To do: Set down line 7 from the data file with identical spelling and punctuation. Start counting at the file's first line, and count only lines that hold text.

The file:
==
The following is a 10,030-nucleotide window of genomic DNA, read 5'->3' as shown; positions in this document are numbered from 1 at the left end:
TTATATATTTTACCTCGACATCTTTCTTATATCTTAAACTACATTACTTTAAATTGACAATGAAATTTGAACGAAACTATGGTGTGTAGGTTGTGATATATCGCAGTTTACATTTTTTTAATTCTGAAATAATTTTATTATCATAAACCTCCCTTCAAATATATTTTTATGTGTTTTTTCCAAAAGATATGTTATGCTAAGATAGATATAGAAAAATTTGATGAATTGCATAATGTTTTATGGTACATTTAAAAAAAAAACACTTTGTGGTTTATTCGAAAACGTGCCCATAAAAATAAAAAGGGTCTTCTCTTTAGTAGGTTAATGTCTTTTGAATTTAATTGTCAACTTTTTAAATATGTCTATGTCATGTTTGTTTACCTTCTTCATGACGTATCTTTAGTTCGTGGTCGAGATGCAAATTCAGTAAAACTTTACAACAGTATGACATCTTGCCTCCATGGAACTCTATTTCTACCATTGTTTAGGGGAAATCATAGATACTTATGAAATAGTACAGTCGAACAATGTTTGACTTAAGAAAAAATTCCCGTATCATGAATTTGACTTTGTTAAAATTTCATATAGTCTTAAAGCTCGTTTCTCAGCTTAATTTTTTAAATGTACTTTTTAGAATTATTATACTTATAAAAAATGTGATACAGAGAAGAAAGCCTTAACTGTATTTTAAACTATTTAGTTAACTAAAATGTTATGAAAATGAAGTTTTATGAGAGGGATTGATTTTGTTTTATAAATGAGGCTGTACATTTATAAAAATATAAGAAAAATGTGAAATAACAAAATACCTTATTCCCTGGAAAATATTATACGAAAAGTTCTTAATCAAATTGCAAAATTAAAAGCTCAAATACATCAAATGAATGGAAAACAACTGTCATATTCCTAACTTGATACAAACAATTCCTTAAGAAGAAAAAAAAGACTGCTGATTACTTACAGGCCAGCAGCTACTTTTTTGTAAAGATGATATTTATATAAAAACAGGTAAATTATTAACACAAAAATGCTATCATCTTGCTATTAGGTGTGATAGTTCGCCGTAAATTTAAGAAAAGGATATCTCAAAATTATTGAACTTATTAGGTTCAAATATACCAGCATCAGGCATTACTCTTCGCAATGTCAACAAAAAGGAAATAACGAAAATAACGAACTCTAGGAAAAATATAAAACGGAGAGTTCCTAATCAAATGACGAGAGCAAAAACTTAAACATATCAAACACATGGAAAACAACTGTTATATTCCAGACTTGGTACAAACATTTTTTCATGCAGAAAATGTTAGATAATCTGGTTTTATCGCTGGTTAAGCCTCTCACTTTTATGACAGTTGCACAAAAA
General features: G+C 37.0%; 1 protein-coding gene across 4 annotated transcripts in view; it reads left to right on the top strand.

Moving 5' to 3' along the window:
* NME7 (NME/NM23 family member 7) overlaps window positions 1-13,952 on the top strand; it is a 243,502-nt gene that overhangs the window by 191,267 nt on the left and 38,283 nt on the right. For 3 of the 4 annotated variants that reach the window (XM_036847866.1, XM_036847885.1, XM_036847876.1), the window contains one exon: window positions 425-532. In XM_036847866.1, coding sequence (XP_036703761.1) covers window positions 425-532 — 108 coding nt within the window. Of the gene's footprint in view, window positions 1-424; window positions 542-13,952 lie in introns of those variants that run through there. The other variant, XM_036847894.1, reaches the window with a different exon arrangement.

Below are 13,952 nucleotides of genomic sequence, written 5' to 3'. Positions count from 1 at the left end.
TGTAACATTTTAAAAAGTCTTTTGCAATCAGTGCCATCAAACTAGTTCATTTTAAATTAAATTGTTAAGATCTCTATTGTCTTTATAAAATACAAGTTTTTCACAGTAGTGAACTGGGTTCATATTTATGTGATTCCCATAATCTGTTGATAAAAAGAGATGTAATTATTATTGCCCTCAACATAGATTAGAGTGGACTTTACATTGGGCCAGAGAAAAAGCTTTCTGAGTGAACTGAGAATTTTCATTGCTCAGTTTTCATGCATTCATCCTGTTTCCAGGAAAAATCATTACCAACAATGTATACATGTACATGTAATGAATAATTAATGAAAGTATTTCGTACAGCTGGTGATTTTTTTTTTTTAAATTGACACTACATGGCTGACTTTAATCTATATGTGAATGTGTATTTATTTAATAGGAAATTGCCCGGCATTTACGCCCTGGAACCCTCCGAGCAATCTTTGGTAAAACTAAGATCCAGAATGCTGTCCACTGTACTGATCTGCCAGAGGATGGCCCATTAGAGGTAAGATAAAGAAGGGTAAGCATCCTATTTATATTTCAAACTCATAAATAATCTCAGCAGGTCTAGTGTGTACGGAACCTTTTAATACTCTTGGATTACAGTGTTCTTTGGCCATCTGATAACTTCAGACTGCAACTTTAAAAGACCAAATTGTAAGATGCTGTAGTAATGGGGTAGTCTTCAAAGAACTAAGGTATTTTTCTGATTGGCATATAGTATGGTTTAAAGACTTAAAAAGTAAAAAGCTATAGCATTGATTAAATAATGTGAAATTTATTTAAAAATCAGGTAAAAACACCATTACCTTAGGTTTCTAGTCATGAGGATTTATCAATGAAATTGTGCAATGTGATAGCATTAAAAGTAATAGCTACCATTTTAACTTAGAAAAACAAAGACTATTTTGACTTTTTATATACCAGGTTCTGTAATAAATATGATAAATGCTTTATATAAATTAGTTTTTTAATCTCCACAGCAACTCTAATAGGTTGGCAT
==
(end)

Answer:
TGTAACATTTTAAAAAGTCTTTTGCAATCAGTGCCATCAAACTAGTTCATTTTAAATTAAATTGTTAAGATCTCTATTGTCTTTATAAAATACAAGTTTTTCACAGTAGTGAACTGGGTTCATATTTATGTGATTCCCATAATCTGTTGATAAAAAGAGATGTAATTATTATTGCCCTCAACATAGATTAGAGTGGACTTTACATTGGGCCAGAGAAAAAGCTTTCTGAGTGAACTGAGAATTTTCATTGCTCAGTTTTCATGCATTCATCCTGTTTCCAGGAAAAATCATTACCAACAATGTATACATGTACATGTAATGAATAATTAATGAAAGTATTTCGTACAGCTGGTGATTTTTTTTTTTTAAATTGACACTACATGGCTGACTTTAATCTATATGTGAATGTGTATTTATTTAATAGGAAATTGCCCGGCATTTACGCCCTGGAACCCTCCGAGCAATCTTTGGTAAAACTAAGATCCAGAATGCTGTCCACTGTACTGATCTGCCAGAGGATGGCCCATTAGAGGTAAGATAAAGAAGGGTAAGCATCCTATTTATATTTCAAACTCATAAATAATCTCAGCAGGTCTAGTGTGTACGGAACCTTTTAATACTCTTGGATTACAGTGTTCTTTGGCCATCTGATAACTTCAGACTGCAACTTTAAAAGACCAAATTGTAAGATGCTGTAGTAATGGGGTAGTCTTCAAAGAACTAAGGTATTTTTCTGATTGGCATATAGTATGGTTTAAAGACTTAAAAAGTAAAAAGCTATAGCATTGATTAAATAATGTGAAATTTATTTAAAAATCAGGTAAAAACACCATTACCTTAGGTTTCTAGTCATGAGGATTTATCAATGAAATTGTGCAATGTGATAGCATTAAAAGTAATAGCTACCATTTTAACTTAGAAAAACAAAGACTATTTTGACTTTTTATATACCAGGTTCTGTAATAAATATGATAAATGCTTTATATAAATTAGTTTTTTAATCTCCACAGCAACTCTAATAGGTTGGCAT